Mounds of ocher-colored soil dot the horizon. The embankment, still loose, shows that the trench is fresh. We can’t get too close as the place has been declared a “closed military area.”
In Ras Ajdir, the last Tunisian position before the Libyan coastline, there has been an unusual amount of activity involving excavators over the past few weeks. Tunisia has decided to dig a trench filled with saltwater and topped with a sand dune to protect itself from perils on the Libyan side of the border. Designed to spread across 168 kilometers — of the 520 kilometers of shared border — the wall signals a break in the history of this porous Tunisian-Libyan zone, which has long been open to all kinds of traffic.
Tunis decided to build the wall after the June 28 terror attack on the El Kantaoui beach resort, near Sousse, in which 38 foreign tourists were killed. The attacker, a young Tunisian, had been trained in a Libyan camp, according to Tunisian authorities. That was also the case for the two attackers who killed 21 foreign visitors at the Bardo Museum in Tunis on March 18.
Faced with this unprecedented terrorist offensive targeting one of the pillars of its economy — tourism — Tunis says it must plug it porous border with Libya, which it sees as the central source of the problem.
The project is very delicate. Libyan authorities have taken offense, denouncing the “unilateral decision.” And discontent is simmering among those on both sides of the border living on smuggled goods. As a sign of its embarrassment, the Tunisian government has avoided using the term “wall,” instead preferring the euphemism “obstacle.” Whatever you call it, the new face of the Tunisia-Libya border is highly controversial.
About 100 kilometers away from Ras Ajdir, the Tunisian town of Medenine — the capital of the eponymous governorate that runs along the northern part of the border — has been buzzing with contention. On one particular day, a Libyan delegation was passing through the city for a previously scheduled meeting to explore integrating communities on both sides of the border more deeply. Evidence of the wall could not have come at a more inopportune time.
“Why erect this wall when one was brought down between the two Germanies?” asks Salim Grira Mzioui, a local council representative of Wazen, a Libyan village along the border. “This will pose insurmountable problems. There are farmers cultivating land on both sides. There are also camel herds coming and going.”
Mzioui says the wall will put an end to ancestral traditions of border communities that have long ignored the state line artificially dividing entire tribes. “We’re going to divide a people,” adds Adel Arjoun, a Tunisian hotel owner from Medenine.
In Medenine or in Ben Gardane, the closest town to the border, it’s easy enough to find supporters of the wall. “The Tunisian government has the right to protect its borders for national security reasons, but it has to make people understand that the wall isn’t directed against them,” says Said Lamloun, a lawyer and representative of the Tunisian Human Rights League in Ben Gardane.
This is no simple task. Neglected for decades, as economic strategy gave priority to the coast, the people of inland Tunisia survived on smuggling with Libya to the east and with Algeria to the west. Because Libyan oil bought at the border costs half of what people pay at the pump in Tunisia, trafficking can prove to be quite lucrative. The evidence is in the container stalls and makeshift gas stations placed every 100 meters on the region’s roads.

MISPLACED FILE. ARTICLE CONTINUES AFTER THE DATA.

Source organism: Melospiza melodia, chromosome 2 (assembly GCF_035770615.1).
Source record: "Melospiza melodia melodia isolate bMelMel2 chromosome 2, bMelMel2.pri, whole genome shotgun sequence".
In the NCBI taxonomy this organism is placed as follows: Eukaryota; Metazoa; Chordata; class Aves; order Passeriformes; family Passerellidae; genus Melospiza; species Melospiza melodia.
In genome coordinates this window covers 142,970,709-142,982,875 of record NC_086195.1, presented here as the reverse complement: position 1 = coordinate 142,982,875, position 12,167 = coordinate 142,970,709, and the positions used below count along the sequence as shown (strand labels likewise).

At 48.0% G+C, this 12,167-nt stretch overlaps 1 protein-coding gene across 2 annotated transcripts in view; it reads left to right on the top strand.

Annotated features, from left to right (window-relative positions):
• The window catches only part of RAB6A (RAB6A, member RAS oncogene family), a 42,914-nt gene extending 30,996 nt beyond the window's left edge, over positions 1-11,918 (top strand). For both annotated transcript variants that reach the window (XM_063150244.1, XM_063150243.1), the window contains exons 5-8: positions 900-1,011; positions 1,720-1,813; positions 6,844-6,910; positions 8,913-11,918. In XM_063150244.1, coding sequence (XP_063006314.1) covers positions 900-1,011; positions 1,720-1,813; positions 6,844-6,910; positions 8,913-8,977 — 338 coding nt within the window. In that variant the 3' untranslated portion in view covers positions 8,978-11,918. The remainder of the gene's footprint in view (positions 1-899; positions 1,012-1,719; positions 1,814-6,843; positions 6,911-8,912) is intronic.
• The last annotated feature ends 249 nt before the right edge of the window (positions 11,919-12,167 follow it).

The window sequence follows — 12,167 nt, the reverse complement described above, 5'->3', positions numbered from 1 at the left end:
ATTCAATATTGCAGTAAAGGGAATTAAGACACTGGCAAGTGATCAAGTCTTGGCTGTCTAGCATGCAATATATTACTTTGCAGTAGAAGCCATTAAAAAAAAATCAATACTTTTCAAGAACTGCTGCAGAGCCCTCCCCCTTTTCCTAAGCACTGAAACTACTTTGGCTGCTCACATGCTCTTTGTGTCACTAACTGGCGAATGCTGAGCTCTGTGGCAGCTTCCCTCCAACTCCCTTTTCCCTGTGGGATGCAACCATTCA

“This wall is against us, against our people, against our food, against the Tunisian south,” says Moncef Ali (not his real name). With a stern look on his face, the Medenine bazaar shopkeeper sits on a stool surrounded by textile products imported from China, India and Turkey — all smuggled through neighboring Libya. “The government in Tunis is punishing the south for terrorist affairs that have nothing to do with us,” he adds.
The complaints murmured throughout Medenine’s bazaar reveal growing hostility against the wall. For now, there has been no serious incident. But for how long? “When the wall is finished, the region will burn it,” Ali predicts.
That’s the concern. Tunis is subject to a painful alternative: a terrorist infiltration through a porous border or social instability fueled by the border’s sudden closing, which hinders livelihoods from trafficking. After long giving priority to social stability — by turning a blind eye to trafficking — the government has recently been forced to face the anti-terrorist imperative, even at the risk of weakening the border’s informal economy.
In early 2015, troubles had broken out in Ben Gardane and, further to the south, in Dehiba, because of a departure tax imposed upon Libyans leaving Tunisia, a measure that penalized border exchanges.
With the arrival of this wall, there is also the rising risk of militias reigning on the other side of the border. “There will be Libyan retaliation, you can be sure about that,” hotel manager Adel Arjoun says.
But in Medenine, some officials are trying to put things into perspective. “Yes, Libyan militias living on trafficking can look to spark unrest at the border to send a message to Tunis,” a police officer says. “But this won’t go very far, because Libyans from Tripolitania [the western region bordering Tunisia] need Tunisia more than Tunisia needs Libya.”
Maybe, but there are Tunisian regions — the eastern border zones — that need Libya more than they need Tunis. And thus a wall, for better or worse, will always be a simple answer to a complicated problem.